Tonight's offering from the #CLOWNWISDOM fortune file:
“Trying to dissect humor is like trying to dissect a frog - you may discover some interesting material, but the whole thing dies in the process.”
Socially-distanced conversation amused me today:
I went for a walk outside to catch the last of the day's sun, and briefly spoke with one of my neighbors.
As I said something they found pleasant, they unconsciously got physically closer to me.
Immediately after, they caught themselves and backed respectfully away with an apologetic smile.
It seems that the physical manifestation of charisma can be a little dance between people who are too far apart for comfort.
My "clown wisdom" fortune generator reminded me to not fall into cynicism today, and instead focus on finding the funny and magical stuff in ordinary life.
While I fear that it may be slowly achieving sentience, I have to admit it's a useful little friend full of knowledge to have around.
"It is considered bad form to use your improv partner as a human shield."
- Russ Sharek, 2014.
I've taken to reading the news before coffee. That way, I can use the extreme amounts of caffeine I consume to lower my heart rate afterwards.
Today I was informed that I am only full of surprises after my second cup of coffee.
I remain in wonder as to what we put in that second cup.
It is useful to remember that, when life gets too stressful, it is difficult to take things too solemnly from atop a unicycle.
One of the fun parts of my job is embracing the fact that I never really "fit in" anywhere.
As a clown, "otherness" becomes an advantage, especially when paired with a compassion for all the "weird" things people do in the name of being one of the "normal" from my perspective.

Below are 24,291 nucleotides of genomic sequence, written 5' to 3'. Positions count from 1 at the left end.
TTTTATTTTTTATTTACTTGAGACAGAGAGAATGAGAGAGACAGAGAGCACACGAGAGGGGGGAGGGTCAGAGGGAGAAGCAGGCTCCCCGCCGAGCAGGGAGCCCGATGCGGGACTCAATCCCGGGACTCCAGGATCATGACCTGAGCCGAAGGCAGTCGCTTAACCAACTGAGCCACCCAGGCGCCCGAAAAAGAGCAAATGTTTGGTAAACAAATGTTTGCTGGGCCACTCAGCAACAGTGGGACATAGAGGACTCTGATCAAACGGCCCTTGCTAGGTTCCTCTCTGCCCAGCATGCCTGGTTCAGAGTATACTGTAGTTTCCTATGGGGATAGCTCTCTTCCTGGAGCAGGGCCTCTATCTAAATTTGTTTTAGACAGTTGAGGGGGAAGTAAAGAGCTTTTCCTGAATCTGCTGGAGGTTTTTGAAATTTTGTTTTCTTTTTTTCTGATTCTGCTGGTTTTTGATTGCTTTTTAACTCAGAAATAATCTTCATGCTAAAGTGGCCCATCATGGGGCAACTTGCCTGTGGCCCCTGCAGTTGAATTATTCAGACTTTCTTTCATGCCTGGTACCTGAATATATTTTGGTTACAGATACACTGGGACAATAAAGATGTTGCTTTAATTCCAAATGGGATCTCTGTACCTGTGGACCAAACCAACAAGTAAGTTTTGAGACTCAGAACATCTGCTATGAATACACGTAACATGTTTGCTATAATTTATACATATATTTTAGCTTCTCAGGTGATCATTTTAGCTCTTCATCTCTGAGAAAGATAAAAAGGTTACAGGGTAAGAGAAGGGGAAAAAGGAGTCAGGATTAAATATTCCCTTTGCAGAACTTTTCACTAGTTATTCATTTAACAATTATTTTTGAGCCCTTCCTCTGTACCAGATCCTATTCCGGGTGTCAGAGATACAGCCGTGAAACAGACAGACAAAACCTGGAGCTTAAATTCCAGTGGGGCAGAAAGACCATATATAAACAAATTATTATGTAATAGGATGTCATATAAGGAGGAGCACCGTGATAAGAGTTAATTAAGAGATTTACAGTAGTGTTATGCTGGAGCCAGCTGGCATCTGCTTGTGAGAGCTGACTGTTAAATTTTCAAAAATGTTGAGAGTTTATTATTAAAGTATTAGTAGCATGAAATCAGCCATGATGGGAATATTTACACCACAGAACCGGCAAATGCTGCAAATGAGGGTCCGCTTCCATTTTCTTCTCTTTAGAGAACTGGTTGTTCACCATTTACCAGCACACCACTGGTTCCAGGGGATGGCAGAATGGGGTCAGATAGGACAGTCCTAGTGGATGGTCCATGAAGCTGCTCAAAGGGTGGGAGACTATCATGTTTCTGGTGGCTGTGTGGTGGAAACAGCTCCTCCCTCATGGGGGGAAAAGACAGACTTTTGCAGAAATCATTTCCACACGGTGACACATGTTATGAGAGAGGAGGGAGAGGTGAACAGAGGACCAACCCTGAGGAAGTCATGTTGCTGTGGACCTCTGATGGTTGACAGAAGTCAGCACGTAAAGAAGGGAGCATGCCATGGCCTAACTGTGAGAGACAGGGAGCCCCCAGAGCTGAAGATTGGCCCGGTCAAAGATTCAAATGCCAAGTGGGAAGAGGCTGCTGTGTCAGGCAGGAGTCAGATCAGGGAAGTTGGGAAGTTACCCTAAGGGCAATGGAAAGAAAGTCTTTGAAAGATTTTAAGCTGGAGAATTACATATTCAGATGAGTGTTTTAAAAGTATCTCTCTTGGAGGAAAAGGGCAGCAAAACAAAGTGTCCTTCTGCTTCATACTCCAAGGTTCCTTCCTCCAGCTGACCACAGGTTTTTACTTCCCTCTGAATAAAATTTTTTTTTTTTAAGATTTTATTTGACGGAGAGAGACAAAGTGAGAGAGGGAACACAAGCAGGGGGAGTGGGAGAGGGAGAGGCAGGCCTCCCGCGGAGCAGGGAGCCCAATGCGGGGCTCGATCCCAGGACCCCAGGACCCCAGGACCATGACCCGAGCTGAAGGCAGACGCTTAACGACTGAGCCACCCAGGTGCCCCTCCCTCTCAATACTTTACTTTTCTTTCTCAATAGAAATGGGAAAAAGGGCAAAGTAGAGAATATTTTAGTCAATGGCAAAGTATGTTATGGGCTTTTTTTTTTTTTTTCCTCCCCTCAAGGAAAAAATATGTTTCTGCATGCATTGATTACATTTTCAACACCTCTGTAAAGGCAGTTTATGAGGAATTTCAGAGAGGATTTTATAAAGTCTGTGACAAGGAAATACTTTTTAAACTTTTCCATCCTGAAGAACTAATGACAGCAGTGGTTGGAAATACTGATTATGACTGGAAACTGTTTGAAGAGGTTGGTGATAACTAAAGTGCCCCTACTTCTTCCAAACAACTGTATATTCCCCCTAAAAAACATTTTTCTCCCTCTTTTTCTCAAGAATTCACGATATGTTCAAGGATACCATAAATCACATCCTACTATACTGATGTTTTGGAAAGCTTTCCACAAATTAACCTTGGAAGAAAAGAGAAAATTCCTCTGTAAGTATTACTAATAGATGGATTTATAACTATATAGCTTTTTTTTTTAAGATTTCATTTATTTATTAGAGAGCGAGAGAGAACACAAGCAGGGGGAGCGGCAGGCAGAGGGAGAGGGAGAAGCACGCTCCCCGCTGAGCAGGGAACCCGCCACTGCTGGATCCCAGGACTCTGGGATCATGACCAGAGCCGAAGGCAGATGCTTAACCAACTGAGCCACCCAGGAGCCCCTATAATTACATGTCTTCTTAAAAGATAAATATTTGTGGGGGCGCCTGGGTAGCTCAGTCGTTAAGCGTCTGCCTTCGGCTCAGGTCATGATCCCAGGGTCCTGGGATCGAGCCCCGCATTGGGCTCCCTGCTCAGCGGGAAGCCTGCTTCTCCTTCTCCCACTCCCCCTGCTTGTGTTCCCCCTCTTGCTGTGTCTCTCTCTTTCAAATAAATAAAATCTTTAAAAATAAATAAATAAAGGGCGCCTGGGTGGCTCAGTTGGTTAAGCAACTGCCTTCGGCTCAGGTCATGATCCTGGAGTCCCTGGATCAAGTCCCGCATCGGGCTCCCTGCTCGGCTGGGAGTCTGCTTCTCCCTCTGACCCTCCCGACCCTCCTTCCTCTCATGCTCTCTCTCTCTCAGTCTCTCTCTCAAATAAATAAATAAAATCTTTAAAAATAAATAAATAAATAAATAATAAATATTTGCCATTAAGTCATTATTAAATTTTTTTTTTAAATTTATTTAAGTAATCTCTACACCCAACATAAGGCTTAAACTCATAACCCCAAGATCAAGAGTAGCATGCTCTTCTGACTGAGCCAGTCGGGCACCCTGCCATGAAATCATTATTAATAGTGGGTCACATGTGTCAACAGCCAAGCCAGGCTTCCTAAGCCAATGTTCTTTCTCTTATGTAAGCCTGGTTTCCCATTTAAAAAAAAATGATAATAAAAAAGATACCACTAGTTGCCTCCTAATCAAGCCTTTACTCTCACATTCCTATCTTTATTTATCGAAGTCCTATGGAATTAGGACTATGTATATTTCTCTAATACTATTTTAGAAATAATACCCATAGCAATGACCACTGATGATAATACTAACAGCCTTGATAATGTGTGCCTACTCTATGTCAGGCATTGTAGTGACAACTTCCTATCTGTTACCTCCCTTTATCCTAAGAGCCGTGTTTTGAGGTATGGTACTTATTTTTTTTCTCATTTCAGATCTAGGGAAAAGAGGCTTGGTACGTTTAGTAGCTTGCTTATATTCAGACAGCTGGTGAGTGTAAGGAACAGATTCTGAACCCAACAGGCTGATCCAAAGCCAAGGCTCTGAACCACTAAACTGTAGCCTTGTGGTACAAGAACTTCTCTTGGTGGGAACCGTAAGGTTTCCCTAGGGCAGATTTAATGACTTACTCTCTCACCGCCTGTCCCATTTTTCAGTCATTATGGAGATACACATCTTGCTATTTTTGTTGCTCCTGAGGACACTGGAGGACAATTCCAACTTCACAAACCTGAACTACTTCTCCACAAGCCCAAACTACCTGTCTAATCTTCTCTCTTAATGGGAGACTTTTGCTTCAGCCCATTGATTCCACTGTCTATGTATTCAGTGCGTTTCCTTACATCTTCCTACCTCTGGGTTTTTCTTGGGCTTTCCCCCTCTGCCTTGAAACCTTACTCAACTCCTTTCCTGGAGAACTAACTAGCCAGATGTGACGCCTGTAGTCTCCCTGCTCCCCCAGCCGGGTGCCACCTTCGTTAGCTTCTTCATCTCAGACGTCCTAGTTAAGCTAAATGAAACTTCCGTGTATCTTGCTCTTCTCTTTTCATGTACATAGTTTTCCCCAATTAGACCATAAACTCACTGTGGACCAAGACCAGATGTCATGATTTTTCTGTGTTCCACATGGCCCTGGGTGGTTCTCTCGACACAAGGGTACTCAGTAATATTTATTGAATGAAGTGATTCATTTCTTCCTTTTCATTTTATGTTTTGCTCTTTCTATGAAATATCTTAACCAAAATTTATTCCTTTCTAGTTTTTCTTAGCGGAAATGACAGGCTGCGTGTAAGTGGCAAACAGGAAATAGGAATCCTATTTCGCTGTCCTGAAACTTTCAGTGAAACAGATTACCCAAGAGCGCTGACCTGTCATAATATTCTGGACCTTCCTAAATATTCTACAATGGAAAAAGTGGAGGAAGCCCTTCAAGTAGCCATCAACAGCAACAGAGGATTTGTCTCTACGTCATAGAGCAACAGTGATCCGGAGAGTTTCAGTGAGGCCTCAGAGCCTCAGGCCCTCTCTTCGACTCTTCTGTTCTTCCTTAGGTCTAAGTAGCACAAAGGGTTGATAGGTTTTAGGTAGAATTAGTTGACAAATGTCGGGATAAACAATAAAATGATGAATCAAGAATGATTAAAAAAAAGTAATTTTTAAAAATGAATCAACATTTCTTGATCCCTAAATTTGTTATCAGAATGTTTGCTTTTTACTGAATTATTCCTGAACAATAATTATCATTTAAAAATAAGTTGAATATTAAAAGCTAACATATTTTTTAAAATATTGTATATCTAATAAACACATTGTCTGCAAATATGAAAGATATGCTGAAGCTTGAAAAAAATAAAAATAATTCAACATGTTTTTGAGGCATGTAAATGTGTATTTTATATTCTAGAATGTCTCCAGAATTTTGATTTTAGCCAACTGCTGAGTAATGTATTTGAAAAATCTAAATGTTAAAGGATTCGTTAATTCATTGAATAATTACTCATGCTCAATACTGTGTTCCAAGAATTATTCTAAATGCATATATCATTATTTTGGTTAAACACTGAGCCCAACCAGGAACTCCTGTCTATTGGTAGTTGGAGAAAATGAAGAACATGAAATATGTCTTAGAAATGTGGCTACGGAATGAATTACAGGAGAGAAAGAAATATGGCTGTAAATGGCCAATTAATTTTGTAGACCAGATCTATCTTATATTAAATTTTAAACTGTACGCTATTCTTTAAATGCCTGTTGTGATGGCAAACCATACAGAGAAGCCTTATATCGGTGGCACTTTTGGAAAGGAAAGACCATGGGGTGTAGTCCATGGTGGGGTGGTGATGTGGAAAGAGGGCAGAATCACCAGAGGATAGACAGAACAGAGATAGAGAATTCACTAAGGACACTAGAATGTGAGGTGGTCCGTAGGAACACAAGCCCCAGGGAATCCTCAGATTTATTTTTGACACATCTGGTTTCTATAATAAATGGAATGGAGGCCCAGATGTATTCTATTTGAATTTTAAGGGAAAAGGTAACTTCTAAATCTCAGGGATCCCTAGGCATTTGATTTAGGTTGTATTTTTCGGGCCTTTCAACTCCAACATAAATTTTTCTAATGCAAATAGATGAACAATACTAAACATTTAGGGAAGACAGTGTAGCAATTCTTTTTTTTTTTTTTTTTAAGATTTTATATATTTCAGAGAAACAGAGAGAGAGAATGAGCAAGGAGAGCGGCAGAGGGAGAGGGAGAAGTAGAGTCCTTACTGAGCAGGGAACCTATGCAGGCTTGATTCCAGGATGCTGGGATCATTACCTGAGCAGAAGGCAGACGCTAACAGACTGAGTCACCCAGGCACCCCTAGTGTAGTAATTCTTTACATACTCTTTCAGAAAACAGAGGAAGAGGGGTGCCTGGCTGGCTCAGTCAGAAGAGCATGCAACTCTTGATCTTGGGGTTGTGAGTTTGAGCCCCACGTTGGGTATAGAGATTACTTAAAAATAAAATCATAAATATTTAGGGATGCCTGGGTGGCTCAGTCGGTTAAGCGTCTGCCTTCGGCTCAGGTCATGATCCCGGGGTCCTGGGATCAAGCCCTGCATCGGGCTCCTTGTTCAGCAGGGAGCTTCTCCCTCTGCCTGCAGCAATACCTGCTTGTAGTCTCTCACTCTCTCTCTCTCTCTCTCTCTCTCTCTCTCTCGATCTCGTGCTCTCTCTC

#ClownWisdom inspired by sending a message to my performing partners reminding them not to wear green or orange costumes to an upcoming appearance at a local Irish Festival.
I performed this a while back as part of a holiday show. It seems to become more relevant with each passing year.
Happy Holidays. Be kind to yourselves, and each other.
Things that I've recently said to my clown students which will undoubtedly follow me until the end of my days:
> "Making clowns is a bit like making salad dressing. You throw a bunch of disparate ingredients together, conflicting things that technically don't mix well, and shake them up...preferably to happy music. Then you decant the mess, and hope everything holds together just long enough to enjoy your salad."
Walking out of my local grocery this evening, I made a point of saying hello to the rather spaced out looking armed security guard sitting outside.
It was their total lack of response that made me realize how much lack of reassurance can be found in an unobservant person carrying a handgun.
At a fundraiser for an equine therapy organization, I met a young boy.
He was the brother of one of the volunteers, and he said that he helped out where he could. When I asked how he lent a hand, he told me that he sometimes cleaned the stables.
Conspiratorially, He offered that the secret was to, "pretend you are just shoveling dirt."
I told him that if he could hang onto that wisdom for life, he'd officially be the smartest person I had ever met.
My new life goal: To remain as excited, grateful, and full of hope as the awkward theater kid we taught to walk on stilts today.
I've been described by reliable sources as a zen fool, benevolent super villain, misanthropic community leader, clown father figure and Impish Cabaret Rasputin.
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